5. Chris Byrd

One of the most-skilled heavyweight champs of the past half century was southpaw Chris Byrd of the U.S. Byrd competed in the middleweight division at the 1992 Olympics in Barcelona, Spain and lost the final to Ariel Hernandez of Cuba. He turned pro a year later and started to add the pounds, becoming a heavyweight. He beat several top-10 opponents and landed a shot at WBO Champion Vitali Klitschko in April, 2000. Byrd won the title when Klitschko couldn’t continue after the ninth round due to a shoulder injury. Byrd then faced Klitschko’s brother Wladimir in his first defense just seven months later and lost by unanimous decision. Byrd won his second heavyweight crown by beating Evander Holyfield for the vacant IBF belt in 2002. He defended it four times until losing to Wladimir Klitschko again by seventh-round KO in 2006. Byrd lost three of his last five bouts and retired in 2009 with a mark of 41-4-1 with 22 Kos. Source:

4. Virgil Hill

American Virgil Hill lost the 1984 Olympic middleweight final in Los Angeles, California to Shin Joon-Sup of South Korea and then went on to embark on an excellent pro career later that year. The hall of famer fought as a light heavyweight and cruiserweight in the professional ranks and won world titles in both divisions. He was a two-time WBA Light Heavyweight Champ and also won the IBF and Lineal Titles. He would win the WBA Cruiserweight Belt twice as well. Hill retired in 2007 after losing three of his last four fights and then decided to come back for one final bout and victory in 2015. His final record stood at 51-7 with 24 kos and 31 of his contests being world title fights. Hill took on the likes of Tommy Hearns, Roy Jones Jr., Henry Maske, Frank Tate, Fabrice Tiozzo, James Kinchen, Bobby Czyz, Leslie Stewart and Marvin Camel. Source: WBA boxing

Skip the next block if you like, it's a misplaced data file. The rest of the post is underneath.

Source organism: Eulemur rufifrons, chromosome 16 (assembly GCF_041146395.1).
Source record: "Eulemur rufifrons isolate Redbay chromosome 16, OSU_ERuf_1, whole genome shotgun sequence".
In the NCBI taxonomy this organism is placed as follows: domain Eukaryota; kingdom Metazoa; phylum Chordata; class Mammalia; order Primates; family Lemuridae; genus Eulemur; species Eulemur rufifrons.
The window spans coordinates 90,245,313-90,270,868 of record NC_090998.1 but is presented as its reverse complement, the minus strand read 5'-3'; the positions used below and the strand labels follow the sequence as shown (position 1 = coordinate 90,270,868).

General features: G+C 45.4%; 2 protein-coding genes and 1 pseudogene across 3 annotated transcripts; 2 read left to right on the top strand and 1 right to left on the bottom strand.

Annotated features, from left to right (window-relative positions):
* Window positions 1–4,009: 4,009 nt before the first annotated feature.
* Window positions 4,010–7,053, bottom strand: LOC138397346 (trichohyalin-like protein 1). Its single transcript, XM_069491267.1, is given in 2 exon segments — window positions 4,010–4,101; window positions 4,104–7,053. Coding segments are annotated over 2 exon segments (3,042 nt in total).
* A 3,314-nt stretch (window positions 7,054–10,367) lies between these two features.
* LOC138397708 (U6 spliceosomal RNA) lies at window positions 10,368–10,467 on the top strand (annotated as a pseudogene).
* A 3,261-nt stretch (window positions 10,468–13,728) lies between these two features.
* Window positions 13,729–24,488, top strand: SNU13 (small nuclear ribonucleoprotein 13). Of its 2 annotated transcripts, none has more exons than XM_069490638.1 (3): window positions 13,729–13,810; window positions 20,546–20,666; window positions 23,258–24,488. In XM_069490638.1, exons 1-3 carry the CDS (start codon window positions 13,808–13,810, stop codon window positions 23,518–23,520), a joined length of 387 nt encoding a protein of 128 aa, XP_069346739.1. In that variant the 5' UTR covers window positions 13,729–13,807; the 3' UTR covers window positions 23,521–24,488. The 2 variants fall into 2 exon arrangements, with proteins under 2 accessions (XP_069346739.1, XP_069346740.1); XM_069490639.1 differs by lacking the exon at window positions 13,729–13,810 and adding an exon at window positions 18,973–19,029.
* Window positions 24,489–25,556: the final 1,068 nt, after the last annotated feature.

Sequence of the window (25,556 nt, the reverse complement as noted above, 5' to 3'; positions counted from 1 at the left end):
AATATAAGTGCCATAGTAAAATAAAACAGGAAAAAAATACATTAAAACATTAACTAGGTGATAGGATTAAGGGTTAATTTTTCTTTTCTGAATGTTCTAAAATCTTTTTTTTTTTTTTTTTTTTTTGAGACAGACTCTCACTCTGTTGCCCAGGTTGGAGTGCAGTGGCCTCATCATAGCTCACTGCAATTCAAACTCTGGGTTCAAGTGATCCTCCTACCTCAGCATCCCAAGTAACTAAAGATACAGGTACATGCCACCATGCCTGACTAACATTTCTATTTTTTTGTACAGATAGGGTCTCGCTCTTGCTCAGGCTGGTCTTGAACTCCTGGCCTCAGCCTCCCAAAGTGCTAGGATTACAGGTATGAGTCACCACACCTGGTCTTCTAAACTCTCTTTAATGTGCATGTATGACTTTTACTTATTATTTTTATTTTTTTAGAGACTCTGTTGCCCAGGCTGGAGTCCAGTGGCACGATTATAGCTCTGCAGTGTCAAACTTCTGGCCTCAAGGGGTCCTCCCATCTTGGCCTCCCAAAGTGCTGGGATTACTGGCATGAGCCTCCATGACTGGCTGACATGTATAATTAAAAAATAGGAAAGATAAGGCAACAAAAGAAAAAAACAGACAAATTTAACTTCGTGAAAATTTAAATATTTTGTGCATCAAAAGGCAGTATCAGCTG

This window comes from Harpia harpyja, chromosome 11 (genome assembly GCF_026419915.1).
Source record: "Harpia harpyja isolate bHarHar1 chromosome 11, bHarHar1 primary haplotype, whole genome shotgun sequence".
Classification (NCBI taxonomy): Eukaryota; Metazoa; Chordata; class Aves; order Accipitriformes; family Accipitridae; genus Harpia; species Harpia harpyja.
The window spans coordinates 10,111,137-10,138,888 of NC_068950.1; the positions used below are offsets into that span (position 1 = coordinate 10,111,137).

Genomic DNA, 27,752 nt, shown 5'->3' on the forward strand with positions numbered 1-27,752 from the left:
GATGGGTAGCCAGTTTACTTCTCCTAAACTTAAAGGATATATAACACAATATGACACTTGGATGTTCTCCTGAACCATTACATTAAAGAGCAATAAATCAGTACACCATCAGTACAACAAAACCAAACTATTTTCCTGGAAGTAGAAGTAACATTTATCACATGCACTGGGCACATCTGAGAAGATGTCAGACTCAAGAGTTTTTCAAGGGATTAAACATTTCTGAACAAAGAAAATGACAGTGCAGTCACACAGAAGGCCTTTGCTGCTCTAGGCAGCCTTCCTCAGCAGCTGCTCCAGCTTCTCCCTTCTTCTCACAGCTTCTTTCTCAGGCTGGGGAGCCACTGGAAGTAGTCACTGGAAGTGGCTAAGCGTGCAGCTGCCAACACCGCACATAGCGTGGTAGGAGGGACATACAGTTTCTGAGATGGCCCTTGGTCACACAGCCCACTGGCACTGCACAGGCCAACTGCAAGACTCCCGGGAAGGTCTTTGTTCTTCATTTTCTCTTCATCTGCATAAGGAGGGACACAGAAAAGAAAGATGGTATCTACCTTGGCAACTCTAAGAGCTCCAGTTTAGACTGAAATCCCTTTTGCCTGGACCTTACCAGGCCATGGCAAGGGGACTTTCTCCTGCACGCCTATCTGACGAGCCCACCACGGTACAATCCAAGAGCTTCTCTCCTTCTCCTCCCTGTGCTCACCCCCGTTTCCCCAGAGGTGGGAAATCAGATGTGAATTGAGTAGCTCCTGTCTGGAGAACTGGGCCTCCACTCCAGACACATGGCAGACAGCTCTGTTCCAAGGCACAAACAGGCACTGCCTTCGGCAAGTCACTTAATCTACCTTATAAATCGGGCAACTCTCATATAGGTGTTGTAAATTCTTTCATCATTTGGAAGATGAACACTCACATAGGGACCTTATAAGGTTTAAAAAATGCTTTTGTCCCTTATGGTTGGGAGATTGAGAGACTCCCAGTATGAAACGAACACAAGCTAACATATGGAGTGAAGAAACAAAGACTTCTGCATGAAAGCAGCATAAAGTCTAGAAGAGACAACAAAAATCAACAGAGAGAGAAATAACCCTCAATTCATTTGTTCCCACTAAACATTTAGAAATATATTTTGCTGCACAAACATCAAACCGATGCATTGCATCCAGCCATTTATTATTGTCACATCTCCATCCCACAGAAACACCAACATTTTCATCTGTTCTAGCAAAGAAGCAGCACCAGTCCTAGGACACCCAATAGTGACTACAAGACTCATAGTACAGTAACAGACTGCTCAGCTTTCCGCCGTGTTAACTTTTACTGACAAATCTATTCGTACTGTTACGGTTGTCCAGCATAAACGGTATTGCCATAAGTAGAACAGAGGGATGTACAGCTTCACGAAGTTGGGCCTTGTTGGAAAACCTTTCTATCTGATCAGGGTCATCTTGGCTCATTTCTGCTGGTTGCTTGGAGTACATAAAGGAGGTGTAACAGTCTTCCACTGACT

3. Riddick Bowe

When Riddick ‘Big Daddy’ Bowe of the U.S. lost the gold-medal match of the 1988 Games in Seoul, South Korea, he didn’t just lose to anybody as his super heavyweight opponent was Lennox Lewis of Canada. Lewis would go on to become one of the greatest heavyweight champions history and fellow hall of famer Bowe wasn’t that far behind. Bowe turned pro in 1989 and hung up the gloves in 1996, but then came back to fight from 2004 to 2008. His final record was 43-1 with one no-contest and 33 Kos. He was the Undisputed Champion at one point and a two-time heavyweight titleholder. Bowe never avenged his Olympic defeat to Lewis as he tossed his WBC Belt in the garbage can instead of facing the mandatory challenger. His only pro loss came to Evander Holyfield, but he beat Holyfield two out of three times in their trilogy. Bowe was the first heavyweight ever to win the IBF, WBO, WBA and WBC titles and also beat the likes of Pinklon Thomas, Bert Cooper, Tony Morrison, Tyrell Biggs, Tony Tubbs, Mike Dokes, and two brutal fights by disqualification against Andrew Golota. Source: